Two more energetic, inquisitive, learned, and gifted explorers than Humboldt and Bonpland would be difficult to find, although in an historic coincidence, their U. S. counterparts, Lewis and Clark, would also be making equivalent history at the same time.  Humboldt and Bonpland travelled extensively in South and Central America, paying particular attention to plant life, geology, antiquities, minerals, and geography.  The pair seems to have been especially fascinated by volcanoes, of which they explored several by climbing them.  The fascination the geological features held for the two is clearly indicated by the magnificent folded plate showing the great volcano of Chimborazo in the Andean highlands, probably the finest and most arresting scene in the entire volume, and a production showing an American scene that would remain practically without rival until the works of Nebel and Gualdi later in the century.

     Humboldt also included the first extensive reproductions of codices dating from around the Columbian era, including materials from the Dresden Codex (the first publication), the Codex Mendoza, and others. These plates inspired a renewed interest in American indigenous antiquities and were basically without rival until Kingsborough’s larger, more elaborate work nearly thirty years later.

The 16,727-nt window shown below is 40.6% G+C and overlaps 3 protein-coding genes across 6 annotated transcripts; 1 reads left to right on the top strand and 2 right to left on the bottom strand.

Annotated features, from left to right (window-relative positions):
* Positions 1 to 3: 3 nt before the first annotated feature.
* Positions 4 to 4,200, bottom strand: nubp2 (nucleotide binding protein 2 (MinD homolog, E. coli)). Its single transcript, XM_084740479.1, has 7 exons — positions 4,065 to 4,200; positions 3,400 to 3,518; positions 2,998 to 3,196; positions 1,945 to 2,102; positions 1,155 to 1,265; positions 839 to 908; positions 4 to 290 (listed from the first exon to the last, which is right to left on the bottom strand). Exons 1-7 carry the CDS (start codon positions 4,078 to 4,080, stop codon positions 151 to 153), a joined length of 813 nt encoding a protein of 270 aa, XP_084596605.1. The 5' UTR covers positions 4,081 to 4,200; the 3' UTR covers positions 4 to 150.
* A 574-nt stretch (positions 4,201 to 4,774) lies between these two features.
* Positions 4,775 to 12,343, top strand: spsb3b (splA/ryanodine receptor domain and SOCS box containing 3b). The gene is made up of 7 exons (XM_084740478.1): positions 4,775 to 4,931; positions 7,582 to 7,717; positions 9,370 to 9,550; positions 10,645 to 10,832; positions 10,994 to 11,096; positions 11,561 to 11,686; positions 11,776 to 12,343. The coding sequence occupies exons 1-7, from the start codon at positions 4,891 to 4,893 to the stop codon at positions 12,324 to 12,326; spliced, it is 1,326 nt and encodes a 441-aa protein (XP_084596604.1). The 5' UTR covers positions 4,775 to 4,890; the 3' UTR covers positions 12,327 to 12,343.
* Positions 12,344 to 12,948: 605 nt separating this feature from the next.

The production of this atlas was overseen closely by Humboldt, and many of the aquatint plates were based on his own drawings.  He personally oversaw the coloring to ensure that it was accurate. The work was published mostly at his own expense.  Humboldt’s technique is sophisticated, sympathetic, and erudite, seeking as it does to place objects in both their human and natural context rather as disembodied pieces of cultural fragmentation.  Sabin’s praise, quoted above, that here Humboldt’s subjects receive the “clearest philosophical analysis” must be understood in its widest concept, an intellectual point of view that stretched back to Diderot, Alambert, and their fellow encylopédistes.

     Although Carlos IV lived to see the beginnings of Humboldt’s publications resulting from the voyage he authorized, Humboldt’s work was not translated into Spanish until the next decade.  Those early editions exclude Humboldt’s warm dedication to his benefactor, who by that time had fallen into disgrace but who with a stroke of his pen had advanced knowledge in a way theretofore unknown. ($10,000-20,000)

Sold. Hammer: $19,000.00; Price Realized: $22,325.00

<< Previous Lot (32) | Auction 20 Abstracts | Next Lot (34) >>

Images (click to enlarge)
item illustration
item illustration
item illustration
item illustration
item illustration
item illustration
item illustration
item illustration
item illustration
item illustration
item illustration
item illustration
item illustration
item illustration
item illustration
item illustration
item illustration
item illustration
item illustration
item illustration
item illustration
item illustration
item illustration
item illustration
item illustration

Home | e-mail: rarebooks@sloanrarebooks.com